Lupus Foundation of America Awards Four Grants to Support and Advance Childhood Lupus Research
The Lupus Foundation of America (LFA) is pleased to announce four recipients of pediatric lupus research grants under the Michael Jon Barlin Pediatric Lupus Research Program. The grants will support researchers in their studies of lupus in children as they address the most urgent challenges in this area of medicine.
The 2023 recipients are:
- Joyce Chang, MD, MSCE, Children’s Hospital of Philadelphia
- Cuoghi Edens, MD, University of Chicago
- Linda Hiraki, MD, FRCPC, SM, ScD, Hospital for Sick Children (SickKids)
- Ram Raj Singh, MD, University of California – Los Angeles
Established in 2006 with the generous support of the Wallace H. Coulter Foundation, the LFA’s Michael Jon Barlin Pediatric Lupus Research Program is the first and only national childhood lupus research program, founded in memory of Michael Jon Barlin who passed away at the age of 24 following a long battle with lupus.
“Studies indicate that lupus is more aggressive and severe in children and adolescents than adults. The disease can devastate a child’s growth and day-to-day life, and even shorten a child’s life,” said Joy Buie, PhD, MSCR, RN, Vice President of Research, Lupus Foundation of America. “The Lupus Foundation of America has long recognized the critical importance of supporting our youngest lupus warriors, and we are excited to support the important work of these grantees within the Michael Jon Barlin Pediatric Research Program who are dedicated to solving the unique challenges of childhood lupus and helping to improve their quality of life.”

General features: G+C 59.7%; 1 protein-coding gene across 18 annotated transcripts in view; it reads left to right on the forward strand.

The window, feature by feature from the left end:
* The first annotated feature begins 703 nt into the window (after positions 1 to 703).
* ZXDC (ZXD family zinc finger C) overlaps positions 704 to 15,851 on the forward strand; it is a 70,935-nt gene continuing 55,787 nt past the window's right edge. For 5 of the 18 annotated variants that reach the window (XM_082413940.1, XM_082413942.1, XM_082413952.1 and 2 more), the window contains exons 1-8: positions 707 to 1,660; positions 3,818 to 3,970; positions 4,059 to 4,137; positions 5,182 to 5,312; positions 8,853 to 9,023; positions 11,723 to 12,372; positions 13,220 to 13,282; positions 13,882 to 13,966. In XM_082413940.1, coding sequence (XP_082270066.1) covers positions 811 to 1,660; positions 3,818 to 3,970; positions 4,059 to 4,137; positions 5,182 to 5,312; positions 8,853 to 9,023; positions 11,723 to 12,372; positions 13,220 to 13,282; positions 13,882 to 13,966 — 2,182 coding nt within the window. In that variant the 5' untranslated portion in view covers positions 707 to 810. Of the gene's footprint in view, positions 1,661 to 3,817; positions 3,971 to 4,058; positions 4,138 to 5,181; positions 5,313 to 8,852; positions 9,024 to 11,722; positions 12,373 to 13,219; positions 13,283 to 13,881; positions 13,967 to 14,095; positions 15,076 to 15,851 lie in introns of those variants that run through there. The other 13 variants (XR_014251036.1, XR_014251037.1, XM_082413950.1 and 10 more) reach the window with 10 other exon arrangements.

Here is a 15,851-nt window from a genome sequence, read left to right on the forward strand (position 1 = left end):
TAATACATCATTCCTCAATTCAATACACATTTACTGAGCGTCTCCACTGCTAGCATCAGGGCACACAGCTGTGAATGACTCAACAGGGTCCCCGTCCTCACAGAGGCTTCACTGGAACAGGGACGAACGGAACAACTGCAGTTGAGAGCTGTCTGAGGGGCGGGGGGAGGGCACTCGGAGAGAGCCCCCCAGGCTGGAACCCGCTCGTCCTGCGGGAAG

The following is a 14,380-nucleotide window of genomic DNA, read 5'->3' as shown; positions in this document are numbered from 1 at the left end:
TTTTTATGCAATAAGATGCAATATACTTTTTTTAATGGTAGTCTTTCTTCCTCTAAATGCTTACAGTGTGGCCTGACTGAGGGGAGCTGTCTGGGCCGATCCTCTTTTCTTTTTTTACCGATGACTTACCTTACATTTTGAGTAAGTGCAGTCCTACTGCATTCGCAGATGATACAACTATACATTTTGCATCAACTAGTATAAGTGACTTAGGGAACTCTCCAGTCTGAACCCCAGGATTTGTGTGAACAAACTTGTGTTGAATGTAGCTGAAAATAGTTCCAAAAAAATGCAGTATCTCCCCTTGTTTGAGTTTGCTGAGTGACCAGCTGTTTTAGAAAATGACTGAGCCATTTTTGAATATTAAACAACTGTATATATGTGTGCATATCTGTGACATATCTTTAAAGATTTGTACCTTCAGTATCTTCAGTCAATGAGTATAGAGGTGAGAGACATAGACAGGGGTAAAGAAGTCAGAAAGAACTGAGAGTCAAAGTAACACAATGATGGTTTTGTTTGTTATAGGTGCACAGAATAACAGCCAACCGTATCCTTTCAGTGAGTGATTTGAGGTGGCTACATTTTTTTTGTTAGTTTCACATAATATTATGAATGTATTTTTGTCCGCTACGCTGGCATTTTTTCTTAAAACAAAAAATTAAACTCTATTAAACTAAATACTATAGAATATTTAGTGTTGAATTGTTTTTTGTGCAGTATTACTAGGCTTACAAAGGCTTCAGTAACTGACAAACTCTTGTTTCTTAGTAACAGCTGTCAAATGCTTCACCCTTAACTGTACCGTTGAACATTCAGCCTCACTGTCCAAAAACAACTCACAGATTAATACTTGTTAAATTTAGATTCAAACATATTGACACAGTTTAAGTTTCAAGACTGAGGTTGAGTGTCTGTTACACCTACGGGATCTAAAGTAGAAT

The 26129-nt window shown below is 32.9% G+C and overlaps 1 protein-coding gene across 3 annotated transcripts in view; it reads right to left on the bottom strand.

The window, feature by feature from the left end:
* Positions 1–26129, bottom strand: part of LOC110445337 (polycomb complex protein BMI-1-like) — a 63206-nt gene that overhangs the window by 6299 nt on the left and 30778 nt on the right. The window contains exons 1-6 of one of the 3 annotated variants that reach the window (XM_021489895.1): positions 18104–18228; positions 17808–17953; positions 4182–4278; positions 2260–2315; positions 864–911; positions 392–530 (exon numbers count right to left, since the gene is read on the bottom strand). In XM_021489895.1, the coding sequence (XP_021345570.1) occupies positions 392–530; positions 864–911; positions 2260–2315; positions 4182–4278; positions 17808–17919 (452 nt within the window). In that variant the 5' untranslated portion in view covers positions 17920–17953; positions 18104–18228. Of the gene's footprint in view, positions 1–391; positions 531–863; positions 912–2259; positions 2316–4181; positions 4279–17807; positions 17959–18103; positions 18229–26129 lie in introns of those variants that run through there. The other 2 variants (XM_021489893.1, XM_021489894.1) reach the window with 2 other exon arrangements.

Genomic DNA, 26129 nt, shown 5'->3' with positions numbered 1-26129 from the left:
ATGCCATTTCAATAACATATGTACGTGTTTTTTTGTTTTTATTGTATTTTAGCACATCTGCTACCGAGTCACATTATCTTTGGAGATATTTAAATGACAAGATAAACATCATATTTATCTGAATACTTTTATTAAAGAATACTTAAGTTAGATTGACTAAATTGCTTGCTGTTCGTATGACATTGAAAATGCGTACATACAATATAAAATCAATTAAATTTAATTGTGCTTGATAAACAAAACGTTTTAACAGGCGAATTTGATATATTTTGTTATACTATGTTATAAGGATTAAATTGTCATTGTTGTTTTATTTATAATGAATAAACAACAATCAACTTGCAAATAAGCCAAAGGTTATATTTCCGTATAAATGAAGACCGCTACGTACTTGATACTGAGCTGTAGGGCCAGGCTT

“Young people who get lupus often have organ involvement, making the disease more difficult to control and having a severe impact on quality of life. These research grants under the Michael Jon Barlin Pediatric Research Program will move childhood lupus research forward and help to ensure that more children can live their lives to the fullest with more controlled lupus disease and improved prognosis,” shared Wayne and Judy Barlin.
The pediatric grant recipients are committed to advancing childhood lupus exploration by studying these important areas of lupus research:
- Joyce Chang, MD, MSCE, will be looking at cognitive dysfunction in children with lupus using a non-invasive brain imaging tool. This approach could pave the way for future studies on brain function in children with lupus so there is a better understanding of how to diagnose and treat brain involvement, which is poorly diagnosed and undertreated.
- Cuoghi Edens, MD, will study the interplay between reproductive planning and childhood lupus. Her study will help provide foundational information to improve awareness and educational resources around the topics of family planning and infertility for those diagnosed with lupus as children.
- Linda Hiraki, MD, FRCPC, SM, ScD, will investigate the genes that contribute to anxiety and depression in children and teens with lupus. This study will help shed light on the genetics underlying lupus symptoms and other outcomes in children with lupus to help improve care and treatment.
- Ram Raj Singh, MD, hopes to identify genes and proteins that are abnormally present in children with lupus using recent advancements in technology. The study will help identify cellular and molecular abnormalities in pediatric lupus nephritis with the goal of finding new targets for treatment.
Learn more about these pediatric grant recipients and their studies here.